A cult classic revived
Detention was my favorite place to be after school. I was a bit of a smart ass back then, which I suppose hasn’t changed much, and my mouth got me into trouble more often than not. I frittered away a lot of my time goofing around, and frankly, the struggles I am having as an adult to transform myself into useful pond scum from the bottom feeder I am shifting away from reflects that. But, in my first year of high school, I didn’t mind. Because for whatever reason, they let us use the computer lab for detention in the hopes that we would get some work done. But the second no one was looking, which was most of the time, I’d be playing Battlezone.
The original Battlezone is much older than I am, originally released in 1980. It’s pseudo 3D line graphics and first person view were certainly not impressive by the time I was playing it on a computer monitor in the early 2000’s, but there is an addicting charm to the game and its simplistic abstraction that feels timeless to me. As long as the game is fun, I can get just as engaged, even moreso, than something with photorealistic graphics, and I played Battlezone a lot.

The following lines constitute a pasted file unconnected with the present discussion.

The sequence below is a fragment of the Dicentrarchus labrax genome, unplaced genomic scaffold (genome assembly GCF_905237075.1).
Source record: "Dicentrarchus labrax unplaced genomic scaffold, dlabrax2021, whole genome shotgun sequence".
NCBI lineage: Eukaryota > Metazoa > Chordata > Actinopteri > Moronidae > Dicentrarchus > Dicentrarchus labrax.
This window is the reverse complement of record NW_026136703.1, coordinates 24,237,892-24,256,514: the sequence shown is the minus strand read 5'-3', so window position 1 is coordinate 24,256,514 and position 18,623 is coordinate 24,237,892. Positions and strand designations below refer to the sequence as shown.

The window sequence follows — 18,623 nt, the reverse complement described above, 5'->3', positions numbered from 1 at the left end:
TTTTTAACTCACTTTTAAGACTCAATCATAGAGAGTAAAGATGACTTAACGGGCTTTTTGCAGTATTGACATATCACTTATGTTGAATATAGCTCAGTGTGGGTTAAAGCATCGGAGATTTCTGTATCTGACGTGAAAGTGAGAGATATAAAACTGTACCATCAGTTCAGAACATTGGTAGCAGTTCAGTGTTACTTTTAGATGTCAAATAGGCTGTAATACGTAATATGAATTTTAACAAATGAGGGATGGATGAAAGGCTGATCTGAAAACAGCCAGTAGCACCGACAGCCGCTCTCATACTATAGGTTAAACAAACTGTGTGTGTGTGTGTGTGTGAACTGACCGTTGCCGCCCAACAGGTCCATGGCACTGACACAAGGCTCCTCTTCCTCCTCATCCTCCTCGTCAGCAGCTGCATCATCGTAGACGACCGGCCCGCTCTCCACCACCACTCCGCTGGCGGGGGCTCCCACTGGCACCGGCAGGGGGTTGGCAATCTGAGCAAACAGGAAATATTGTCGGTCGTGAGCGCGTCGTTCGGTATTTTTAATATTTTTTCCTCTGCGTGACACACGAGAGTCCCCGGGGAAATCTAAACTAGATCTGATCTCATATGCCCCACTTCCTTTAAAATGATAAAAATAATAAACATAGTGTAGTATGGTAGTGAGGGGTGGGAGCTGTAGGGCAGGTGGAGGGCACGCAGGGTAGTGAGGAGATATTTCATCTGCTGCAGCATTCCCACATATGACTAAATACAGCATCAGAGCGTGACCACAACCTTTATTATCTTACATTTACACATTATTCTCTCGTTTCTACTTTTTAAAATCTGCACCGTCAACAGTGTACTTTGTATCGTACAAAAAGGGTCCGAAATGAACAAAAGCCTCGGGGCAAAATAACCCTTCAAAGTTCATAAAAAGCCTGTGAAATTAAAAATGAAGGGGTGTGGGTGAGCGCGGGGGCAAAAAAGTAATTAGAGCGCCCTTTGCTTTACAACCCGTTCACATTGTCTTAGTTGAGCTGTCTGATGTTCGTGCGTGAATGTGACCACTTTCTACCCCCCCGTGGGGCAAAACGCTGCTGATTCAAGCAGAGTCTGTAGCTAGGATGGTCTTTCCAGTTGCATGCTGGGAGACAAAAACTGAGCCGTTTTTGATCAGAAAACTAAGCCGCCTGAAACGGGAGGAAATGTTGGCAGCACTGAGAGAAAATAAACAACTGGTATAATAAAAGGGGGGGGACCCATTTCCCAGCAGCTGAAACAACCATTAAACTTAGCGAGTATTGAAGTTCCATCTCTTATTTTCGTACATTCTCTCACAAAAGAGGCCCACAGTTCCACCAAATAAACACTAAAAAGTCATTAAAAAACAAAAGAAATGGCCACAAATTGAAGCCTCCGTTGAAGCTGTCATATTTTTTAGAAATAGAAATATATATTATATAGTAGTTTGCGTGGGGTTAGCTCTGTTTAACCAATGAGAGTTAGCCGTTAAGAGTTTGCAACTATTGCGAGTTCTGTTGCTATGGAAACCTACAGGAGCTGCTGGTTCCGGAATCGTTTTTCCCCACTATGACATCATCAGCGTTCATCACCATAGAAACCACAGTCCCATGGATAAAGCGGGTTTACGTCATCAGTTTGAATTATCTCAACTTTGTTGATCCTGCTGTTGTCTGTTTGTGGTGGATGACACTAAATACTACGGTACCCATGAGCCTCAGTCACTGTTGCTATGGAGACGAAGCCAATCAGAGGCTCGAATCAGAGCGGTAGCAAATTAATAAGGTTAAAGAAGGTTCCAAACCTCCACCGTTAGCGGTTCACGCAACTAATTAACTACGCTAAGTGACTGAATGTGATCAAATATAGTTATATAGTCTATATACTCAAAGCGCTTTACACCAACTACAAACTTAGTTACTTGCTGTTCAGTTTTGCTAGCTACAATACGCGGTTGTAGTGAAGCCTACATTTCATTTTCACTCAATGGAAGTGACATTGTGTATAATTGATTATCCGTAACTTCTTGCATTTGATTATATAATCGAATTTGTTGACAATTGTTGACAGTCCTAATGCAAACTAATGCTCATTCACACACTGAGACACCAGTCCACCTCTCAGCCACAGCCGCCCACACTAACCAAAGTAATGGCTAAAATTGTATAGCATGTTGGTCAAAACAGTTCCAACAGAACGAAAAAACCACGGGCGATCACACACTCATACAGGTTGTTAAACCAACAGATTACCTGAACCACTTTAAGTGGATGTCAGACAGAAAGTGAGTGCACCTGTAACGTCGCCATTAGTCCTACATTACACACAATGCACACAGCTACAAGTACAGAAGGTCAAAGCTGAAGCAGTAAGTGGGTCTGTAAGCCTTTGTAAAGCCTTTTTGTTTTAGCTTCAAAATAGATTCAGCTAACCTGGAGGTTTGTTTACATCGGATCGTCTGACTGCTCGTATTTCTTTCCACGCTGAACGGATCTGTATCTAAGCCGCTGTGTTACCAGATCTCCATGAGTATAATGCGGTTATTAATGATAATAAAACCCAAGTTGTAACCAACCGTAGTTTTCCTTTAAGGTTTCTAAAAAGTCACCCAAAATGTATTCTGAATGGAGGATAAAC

The remake of Battlezone that came out in 1998 was essentially the diametric opposite of everything I just described. In fact the only real thing it had in common with the original was the presence of tanks. Battlezone ‘98 was a real time strategy game crossed with a first person vehicle shooter, emphasis on RTS. It was quite well liked upon release, and in February 2016, was remastered for Steam as Battlezone 98 Redux. It’s sequel, the 1999 Battlezone II: Combat Commander did not garner the same praise. It was a bug-ridden affair that was too demanding for most systems at the time, although it did have its followers and the modding community behind it.
I was excited to try it after missing out on Battlezone ‘98 and its remake, despite being unfamiliar with anything past the original Battlezone. I will say this right off the bat; despite being a modernize remaster, Battlezone: Combat Commander is a game from 1999 available on Good Old Games and Steam with a bit of an up do, and all the fiddly bits that come along for the ride.